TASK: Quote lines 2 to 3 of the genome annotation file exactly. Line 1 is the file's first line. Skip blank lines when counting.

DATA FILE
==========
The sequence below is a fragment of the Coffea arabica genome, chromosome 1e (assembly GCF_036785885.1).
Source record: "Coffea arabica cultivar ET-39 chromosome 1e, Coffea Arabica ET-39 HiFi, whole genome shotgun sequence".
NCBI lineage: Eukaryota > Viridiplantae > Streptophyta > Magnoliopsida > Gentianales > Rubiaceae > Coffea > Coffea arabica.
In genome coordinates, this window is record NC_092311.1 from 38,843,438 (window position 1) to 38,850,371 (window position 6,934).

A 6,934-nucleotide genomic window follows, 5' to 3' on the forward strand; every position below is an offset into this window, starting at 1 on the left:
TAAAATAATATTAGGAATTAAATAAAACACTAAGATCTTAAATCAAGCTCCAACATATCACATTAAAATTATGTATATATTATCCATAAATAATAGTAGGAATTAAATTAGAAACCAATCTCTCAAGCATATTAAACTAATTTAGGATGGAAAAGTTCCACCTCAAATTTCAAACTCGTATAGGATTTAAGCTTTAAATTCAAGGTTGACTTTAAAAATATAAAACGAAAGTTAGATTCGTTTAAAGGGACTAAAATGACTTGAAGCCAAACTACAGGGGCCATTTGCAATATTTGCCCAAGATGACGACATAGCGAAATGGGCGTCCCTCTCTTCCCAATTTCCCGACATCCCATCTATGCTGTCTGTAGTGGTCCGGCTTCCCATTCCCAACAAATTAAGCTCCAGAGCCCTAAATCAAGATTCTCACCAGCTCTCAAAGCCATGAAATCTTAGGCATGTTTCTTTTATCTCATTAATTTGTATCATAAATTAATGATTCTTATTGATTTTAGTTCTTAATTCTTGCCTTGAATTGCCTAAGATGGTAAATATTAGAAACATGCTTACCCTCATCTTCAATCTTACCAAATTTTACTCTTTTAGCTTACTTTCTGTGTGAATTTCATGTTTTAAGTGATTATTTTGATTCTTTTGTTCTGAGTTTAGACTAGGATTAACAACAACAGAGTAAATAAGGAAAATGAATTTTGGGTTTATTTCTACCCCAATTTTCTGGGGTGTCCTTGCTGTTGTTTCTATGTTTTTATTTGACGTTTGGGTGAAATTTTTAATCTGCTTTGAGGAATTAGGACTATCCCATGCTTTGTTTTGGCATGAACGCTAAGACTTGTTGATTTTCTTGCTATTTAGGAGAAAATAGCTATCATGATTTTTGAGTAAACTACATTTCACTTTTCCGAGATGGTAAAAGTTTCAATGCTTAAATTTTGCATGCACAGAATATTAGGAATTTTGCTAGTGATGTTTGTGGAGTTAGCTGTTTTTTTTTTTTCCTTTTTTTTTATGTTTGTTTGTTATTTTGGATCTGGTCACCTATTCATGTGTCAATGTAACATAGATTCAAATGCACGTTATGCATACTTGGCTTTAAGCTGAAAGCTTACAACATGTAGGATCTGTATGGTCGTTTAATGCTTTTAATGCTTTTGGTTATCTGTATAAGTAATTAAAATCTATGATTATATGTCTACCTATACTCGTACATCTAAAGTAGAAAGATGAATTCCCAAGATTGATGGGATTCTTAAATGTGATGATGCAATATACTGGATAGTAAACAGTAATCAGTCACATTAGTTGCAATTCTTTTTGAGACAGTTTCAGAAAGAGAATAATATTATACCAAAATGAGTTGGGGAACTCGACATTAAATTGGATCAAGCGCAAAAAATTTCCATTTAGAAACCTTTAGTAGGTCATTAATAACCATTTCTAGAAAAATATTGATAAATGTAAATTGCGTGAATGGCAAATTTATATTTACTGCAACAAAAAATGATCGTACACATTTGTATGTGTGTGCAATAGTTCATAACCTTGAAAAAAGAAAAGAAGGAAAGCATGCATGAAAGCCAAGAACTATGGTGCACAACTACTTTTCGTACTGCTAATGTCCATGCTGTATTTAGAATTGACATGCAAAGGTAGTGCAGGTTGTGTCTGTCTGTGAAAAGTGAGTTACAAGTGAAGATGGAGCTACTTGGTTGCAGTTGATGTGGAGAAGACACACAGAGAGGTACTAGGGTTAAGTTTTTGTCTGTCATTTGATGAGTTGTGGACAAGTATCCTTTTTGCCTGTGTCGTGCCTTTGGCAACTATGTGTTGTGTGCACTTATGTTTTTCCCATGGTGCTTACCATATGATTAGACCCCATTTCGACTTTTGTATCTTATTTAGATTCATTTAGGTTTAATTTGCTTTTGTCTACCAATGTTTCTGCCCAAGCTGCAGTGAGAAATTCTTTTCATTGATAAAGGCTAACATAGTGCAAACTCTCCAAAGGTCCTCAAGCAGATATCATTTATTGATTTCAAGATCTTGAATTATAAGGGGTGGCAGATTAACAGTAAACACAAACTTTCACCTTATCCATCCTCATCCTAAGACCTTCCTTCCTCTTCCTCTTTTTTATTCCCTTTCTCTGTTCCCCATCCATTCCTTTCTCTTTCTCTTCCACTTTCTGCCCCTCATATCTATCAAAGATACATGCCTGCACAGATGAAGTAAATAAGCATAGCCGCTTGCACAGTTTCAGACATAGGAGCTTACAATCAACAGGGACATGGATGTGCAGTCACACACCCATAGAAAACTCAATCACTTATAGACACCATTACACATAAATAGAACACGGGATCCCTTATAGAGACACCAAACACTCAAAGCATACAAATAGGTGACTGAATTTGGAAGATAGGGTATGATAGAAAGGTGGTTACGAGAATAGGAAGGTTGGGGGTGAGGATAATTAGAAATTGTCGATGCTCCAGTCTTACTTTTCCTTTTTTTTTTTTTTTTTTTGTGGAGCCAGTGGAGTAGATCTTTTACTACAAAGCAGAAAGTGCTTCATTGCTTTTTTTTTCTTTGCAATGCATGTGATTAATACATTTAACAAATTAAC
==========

Source record: "Coffea arabica cultivar ET-39 chromosome 1e, Coffea Arabica ET-39 HiFi, whole genome shotgun sequence".
NCBI lineage: Eukaryota > Viridiplantae > Streptophyta > Magnoliopsida > Gentianales > Rubiaceae > Coffea > Coffea arabica.